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The Whole Music Club’s conception actually dates back as far as 1960, when the U of MN decided to carve out a new room deep in East Bank’s Coffman Memorial Union. For years students knew the space (using a fitting moniker) as, “The Gopher Hole.”

By the late 1960’s, college campuses had become the nation’s cultural centers. Leading the both the artistic and social revolution, were the introspective and thought-provoking musicians making a name for themselves at campus coffeehouses across the nation. In 1968, Coffman decided to convert the “Gopher Hole” into the newly named “Whole Coffeehouse.” A student committee was formed to turn the space into a performance venue for local and touring folk musicians. Contacts were made with other universities in the Midwest to create a coffeehouse network for a wide variety of musicians.

In the beginning, the young coffeehouse provided a gritty, bohemian showcase for unknown singer/songwriters and poets (the most notable being poet and U of MN alumni Garrison Keillor). Free peanuts were the Whole’s trademark and admission to the shows was either free or as low as $1.50. The club hosted all kind of music and within a few years, the Whole blossomed into the Twin Cities premier hotspot for non-rock n’ roll- entertainment. The list of early Whole performers is impressive: Leo Kottke, Sun Ra, Robin and Lucinda Williams, Jim Croce, “Spider” John Koerner,John Andersoni, NRBQ, and Bonnie Raitt, to name a few. With the help of these performers, the Whole Coffeehouse became known as one of the top local venues for touring folk musicians in the late 1960’s and early 1970’s.

However, as the renaissance of rock began to take over the local music scene, the Whole, inevitably, went through a series of changes. The world was changing gears as the Vietnam War was over and student activism was dying off. The 1980’s U of MN music connoisseur wanted to hear a fresh and progressive sound called “new wave.” The Whole was ready to deliver. The first band to play this genre of music at the Whole was the short-lived group, New Psychenauts in the spring of 1983. In the fall of that year, the Whole showcased the Replacements and the club became a full-fledged rock venue. To reflect this change, the “Whole Coffeehouse” became the “Whole Music Club.” It seems that coffee had temporarily gone out of style.

Also building momentum in the Twin Cities was another genre of music called “hardcore punk.” The Whole, always tuned in to the musical cutting edge, started hosting punk shows, once again captivating audiences of all ages. The hardcore phase peaked in late 1983 when the Whole brought The Dead Kennedys, Hüsker Dü, and Man-Sized Action to the Great Hall of Coffman Memorial Union. The City Pages, a local alternative publication, called the event, “the largest scale hardcore event in the state’s history.” However, by the mid-1980’s, hosting these popular hardcore shows became dangerous. In 1986 the Whole Music Club was shut down, citing to injury to a patron.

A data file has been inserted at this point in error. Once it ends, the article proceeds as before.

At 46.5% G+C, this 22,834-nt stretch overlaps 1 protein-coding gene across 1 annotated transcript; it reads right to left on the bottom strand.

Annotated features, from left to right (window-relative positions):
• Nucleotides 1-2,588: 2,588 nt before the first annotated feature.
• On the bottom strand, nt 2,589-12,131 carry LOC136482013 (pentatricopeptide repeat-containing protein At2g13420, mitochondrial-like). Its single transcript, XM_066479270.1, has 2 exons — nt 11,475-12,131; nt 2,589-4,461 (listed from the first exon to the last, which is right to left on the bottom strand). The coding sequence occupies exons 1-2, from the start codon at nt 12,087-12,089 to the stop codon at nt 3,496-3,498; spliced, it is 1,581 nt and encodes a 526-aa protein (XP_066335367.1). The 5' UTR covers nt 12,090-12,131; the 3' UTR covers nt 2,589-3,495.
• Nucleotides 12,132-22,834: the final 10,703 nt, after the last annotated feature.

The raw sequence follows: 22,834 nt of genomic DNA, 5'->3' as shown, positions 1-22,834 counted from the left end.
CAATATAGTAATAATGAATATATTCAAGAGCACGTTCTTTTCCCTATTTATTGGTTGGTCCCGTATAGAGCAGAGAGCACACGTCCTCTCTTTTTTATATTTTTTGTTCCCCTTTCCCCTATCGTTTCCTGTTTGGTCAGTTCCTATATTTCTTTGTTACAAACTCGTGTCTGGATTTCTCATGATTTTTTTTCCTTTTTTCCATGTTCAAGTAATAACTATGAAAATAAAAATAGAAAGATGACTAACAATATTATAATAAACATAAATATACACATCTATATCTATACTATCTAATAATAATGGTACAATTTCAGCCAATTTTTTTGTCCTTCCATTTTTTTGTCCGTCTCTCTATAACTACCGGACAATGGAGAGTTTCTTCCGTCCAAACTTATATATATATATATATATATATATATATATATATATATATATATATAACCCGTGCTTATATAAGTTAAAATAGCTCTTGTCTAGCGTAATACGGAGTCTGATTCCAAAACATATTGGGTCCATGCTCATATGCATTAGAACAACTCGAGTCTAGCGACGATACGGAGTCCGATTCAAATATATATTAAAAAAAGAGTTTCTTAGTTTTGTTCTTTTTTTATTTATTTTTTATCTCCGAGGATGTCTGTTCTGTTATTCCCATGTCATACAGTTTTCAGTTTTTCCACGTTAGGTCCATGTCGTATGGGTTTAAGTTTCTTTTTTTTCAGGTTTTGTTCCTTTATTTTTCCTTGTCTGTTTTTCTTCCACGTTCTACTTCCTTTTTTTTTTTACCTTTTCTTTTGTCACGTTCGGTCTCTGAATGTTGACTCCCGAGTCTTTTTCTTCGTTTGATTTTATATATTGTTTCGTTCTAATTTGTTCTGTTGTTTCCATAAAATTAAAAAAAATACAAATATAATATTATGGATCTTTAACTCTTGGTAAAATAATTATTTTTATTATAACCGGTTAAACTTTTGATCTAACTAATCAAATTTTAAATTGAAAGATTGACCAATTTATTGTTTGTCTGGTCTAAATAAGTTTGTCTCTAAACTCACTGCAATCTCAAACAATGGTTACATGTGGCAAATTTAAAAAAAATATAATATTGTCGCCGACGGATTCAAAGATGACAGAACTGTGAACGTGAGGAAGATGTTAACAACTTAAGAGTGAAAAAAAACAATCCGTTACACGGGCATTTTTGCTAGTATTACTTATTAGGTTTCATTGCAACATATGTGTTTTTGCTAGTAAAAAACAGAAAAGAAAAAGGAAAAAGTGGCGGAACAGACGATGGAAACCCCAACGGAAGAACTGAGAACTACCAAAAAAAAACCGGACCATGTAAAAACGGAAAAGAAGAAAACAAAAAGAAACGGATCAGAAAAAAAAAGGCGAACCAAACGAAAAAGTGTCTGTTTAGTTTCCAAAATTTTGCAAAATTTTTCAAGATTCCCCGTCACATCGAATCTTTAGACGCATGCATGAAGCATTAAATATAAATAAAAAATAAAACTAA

Following a quiet 18-month hiatus, students managed to re-open the Whole Music Club as a showcase for indie-rock during the late 1980’s and early 1990’s. Local groups such as The Gear Daddies, The Funseekers, Arcwelder, and The Blue Up played the Whole during this time. Also making a name for themselves were up and coming bands like Soul Asylum, Mudhoney, and Soundgarden. These now nationally recognized rockers were able to hone their skills at the Whole before moving into the musical mainstream and gaining widespread popularity in the early 1990’s.

In recent years, the Whole has carved out a more ambitious niche, inviting national stars, They Might be Giants, Soul Coughing, and Green Day to perform. Currently, the Whole Music Club continues to provide a venue for many types of music. Indie, guitar-pop, ska, reggae, jazz, and punk all find appreciative audiences at the Whole.

Throughout 1999-2001, Coffman Union underwent a significant renovation and thus the Whole was closed. However, the undeterred students of the Whole Music Club booked with the same creativity and integrity, booking performances by Les Savy Fav, Unwritten Law, J-Live, Heiruspecs, and many more, but in new venues throughout campus including the North Star Ballroom in the St. Paul Student Center.

Upon the momentous reopening of Coffman Union in early winter 2001, the Whole Music Club came out of the gates charging with a 12-band Battle of the Bands in Coffman’s Great Hall with the winners Sui Generis being awarded the privilege of headlining the first show back in the Whole.

Since the reopening in 2001, the Whole Music Club has featured acts including Brother Ali, The Frogs, Nada Surf, The Bravery, Limbeck, New Amsterdams, Cowboy Curtis, Lateduster, Happy Apple and many more.

(Thanks to Simon Peter Groebner, a hardworking Whole coordinator/volunteer from ‘92-‘94, for compiling this history. Simon has gone on to write for The Minnesota Daily’s Arts & Entertainmnet weekly and The City Pages.)